she will NOT ask for another.
She will ask for a soda and some ginger mint tea, and she will spend the afternoon curled up in bed with a tummy ache.
This is what happened to our 6 year old daughter this week.
This week she completed Kindergarten. On their last day, they had Field Day, a day full of fun and games and races, a dunk tank, snow cones, a bounce house, and more! We told her that we would try to get there a little early to pick her up so we could see all the fun things she was doing and maybe even watch her in a race. When we got there, however, we were told that her class was in the cafeteria having lunch.
For the record, she was in morning Kindergarten and so she typically has lunch at home, but we had been told that there was a possibility that they might be having hot dogs, so if we wanted to send her with a vegan hot dog just in case that would be fine. Well, we forgot to send her with a vegan hot dog (since we don’t normally keep processed faux meat in our house), so Shannon’s first thought when we heard they were in the cafeteria was, “Oh no! She’s being left out!” If only that were true….
When we arrived in the cafeteria, Shannon went over to where our daughter was sitting, and seeing her eating a hot dog, immediately asked, “What are you eating?” Our sweet, innocent daughter replied, “A hot dog.” Shannon: “But it’s not vegan, sweetie.” Daughter: (worried, sad look on her face) “I didn’t know.” Shannon: (taking the last 2 bites of hot dog out of her hand) “It’s ok. I’m not mad. You didn’t know it was meat.” And then Shannon proceeded to walk over to the teacher with the remainder of the hot dog in hand and a stern look on her face, and said, “My daughter was eating this.”
The teacher was very apologetic, and said she hadn’t gotten over to her table yet to check her lunch bag and didn’t know the cafeteria staff had put a hot dog in her bag. In all fairness, it was rather chaotic in the cafeteria, and we know that there was no malicious intent on their part, and no irreparable damage was done (not like giving our son a peanut butter sandwich), so Shannon didn’t totally ream her out, and yet the point was made. She simply said, “Well, I told [my daughter] I wasn’t mad at her. It wasn’t her fault. She didn’t know.”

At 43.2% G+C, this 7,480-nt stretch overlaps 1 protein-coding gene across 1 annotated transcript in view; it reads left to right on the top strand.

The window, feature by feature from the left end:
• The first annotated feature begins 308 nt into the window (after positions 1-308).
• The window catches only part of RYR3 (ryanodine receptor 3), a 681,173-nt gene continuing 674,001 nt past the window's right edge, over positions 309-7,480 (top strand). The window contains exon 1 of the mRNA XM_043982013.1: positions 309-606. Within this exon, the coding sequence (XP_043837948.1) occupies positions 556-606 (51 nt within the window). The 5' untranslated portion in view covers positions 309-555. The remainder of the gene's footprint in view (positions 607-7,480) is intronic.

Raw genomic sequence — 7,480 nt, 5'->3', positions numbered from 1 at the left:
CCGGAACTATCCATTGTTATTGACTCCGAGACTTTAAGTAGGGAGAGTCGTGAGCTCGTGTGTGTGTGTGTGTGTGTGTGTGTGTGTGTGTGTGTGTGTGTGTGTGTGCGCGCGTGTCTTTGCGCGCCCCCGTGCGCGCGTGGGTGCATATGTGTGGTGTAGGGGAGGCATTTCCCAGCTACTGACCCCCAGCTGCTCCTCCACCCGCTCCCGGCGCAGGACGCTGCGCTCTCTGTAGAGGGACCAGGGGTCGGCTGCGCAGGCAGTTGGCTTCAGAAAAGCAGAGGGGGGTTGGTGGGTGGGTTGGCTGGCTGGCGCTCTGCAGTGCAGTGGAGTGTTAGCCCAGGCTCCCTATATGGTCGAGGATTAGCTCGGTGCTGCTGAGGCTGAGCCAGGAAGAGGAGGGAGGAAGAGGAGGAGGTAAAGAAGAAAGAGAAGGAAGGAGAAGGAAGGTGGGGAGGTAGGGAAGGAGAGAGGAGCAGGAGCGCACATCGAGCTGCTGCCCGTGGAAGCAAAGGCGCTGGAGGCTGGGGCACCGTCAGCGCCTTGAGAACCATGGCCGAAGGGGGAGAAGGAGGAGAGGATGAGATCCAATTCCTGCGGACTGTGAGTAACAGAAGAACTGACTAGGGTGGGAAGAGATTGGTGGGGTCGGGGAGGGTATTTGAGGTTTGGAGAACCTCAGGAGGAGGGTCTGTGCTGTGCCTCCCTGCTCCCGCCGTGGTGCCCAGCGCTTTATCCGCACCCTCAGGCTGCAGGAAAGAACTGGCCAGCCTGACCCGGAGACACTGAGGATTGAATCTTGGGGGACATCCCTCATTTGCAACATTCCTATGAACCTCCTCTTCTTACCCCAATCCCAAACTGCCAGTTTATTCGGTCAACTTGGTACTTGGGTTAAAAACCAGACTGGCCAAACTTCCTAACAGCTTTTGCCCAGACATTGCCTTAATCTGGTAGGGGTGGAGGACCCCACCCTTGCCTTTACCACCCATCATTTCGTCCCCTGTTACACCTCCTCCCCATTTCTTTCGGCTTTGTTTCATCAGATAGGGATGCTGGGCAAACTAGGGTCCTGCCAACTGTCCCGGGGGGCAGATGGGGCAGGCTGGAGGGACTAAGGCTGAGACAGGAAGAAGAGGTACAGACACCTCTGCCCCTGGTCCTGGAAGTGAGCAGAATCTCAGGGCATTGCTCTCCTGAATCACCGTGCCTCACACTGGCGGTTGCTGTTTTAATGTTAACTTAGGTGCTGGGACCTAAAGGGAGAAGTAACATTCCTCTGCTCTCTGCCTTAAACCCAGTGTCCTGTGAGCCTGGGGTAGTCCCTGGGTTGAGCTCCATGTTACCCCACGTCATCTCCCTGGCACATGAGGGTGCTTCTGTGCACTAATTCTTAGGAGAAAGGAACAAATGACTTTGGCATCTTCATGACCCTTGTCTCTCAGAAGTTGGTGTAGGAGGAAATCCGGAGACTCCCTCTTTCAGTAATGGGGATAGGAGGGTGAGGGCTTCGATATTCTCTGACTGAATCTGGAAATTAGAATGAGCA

We assured our daughter over and over and over that we were not angry with her, and we discussed the lesson we learned about not assuming food is vegan, and also how we might all be more careful in the future. (1) She will always ask, “Is it vegan?” (2) We will remember to send a substitution any time there is even a possibility of special food being served (although this is less likely to be an issue with her in the future, since she will always have a lunch packed for her from 1st grade on), and (3) In preparation for when our (peanut-allergic) son enters school in a few years, we will definitely have more conversations with the school about being more conscious and careful about food.
Speaking of consciousness…As Shannon strapped her into her car seat, our daughter asked, “What animal did I eat?” Despite the mistake, she wanted to be conscious of the “friend” she had unknowingly consumed.
So, if you give a vegan a hot dog, the first day, she will get a tummy ache….
But the next day, she will have a tummy ache and be cranky.
We anticipated that our daughter would have some digestive problems after eating meat, but what we had not considered were the mood swings and emotional impact it would have on her. If you’re going to accidentally eat meat, hot dogs are not the purest form of meat, and public school cafeteria hot dogs are undoubtedly some of the lowest quality available. I’m quite sure our daughter did not consume a free range, grass fed, all beef hot dog. Rather, she more likely ate a variety of unknown animal parts (possibly from a variety of animal sources), pumped full of chemicals and hormones, and God only knows what else.
And so when our sweet natured daughter suddenly manifested signs of what can only be described as monster behavior the day after eating this totally foreign substance to her body, it occurred to us that there was going to be more of a problem than simply digestive issues. Meat in and of itself was foreign to her body, but having eaten something overly processed and full of hormones and chemicals, she had eaten something entirely foreign to her body, and it was impacting not only her digestive tract, but every part of her being, including her brain. This incident caused us to question whether we truly realize the impact food has on our entire being.
If you give a vegan a hot dog, she’ll have a tummy ache, and mood swings…
But if you give her love and whole foods, she’ll be just fine.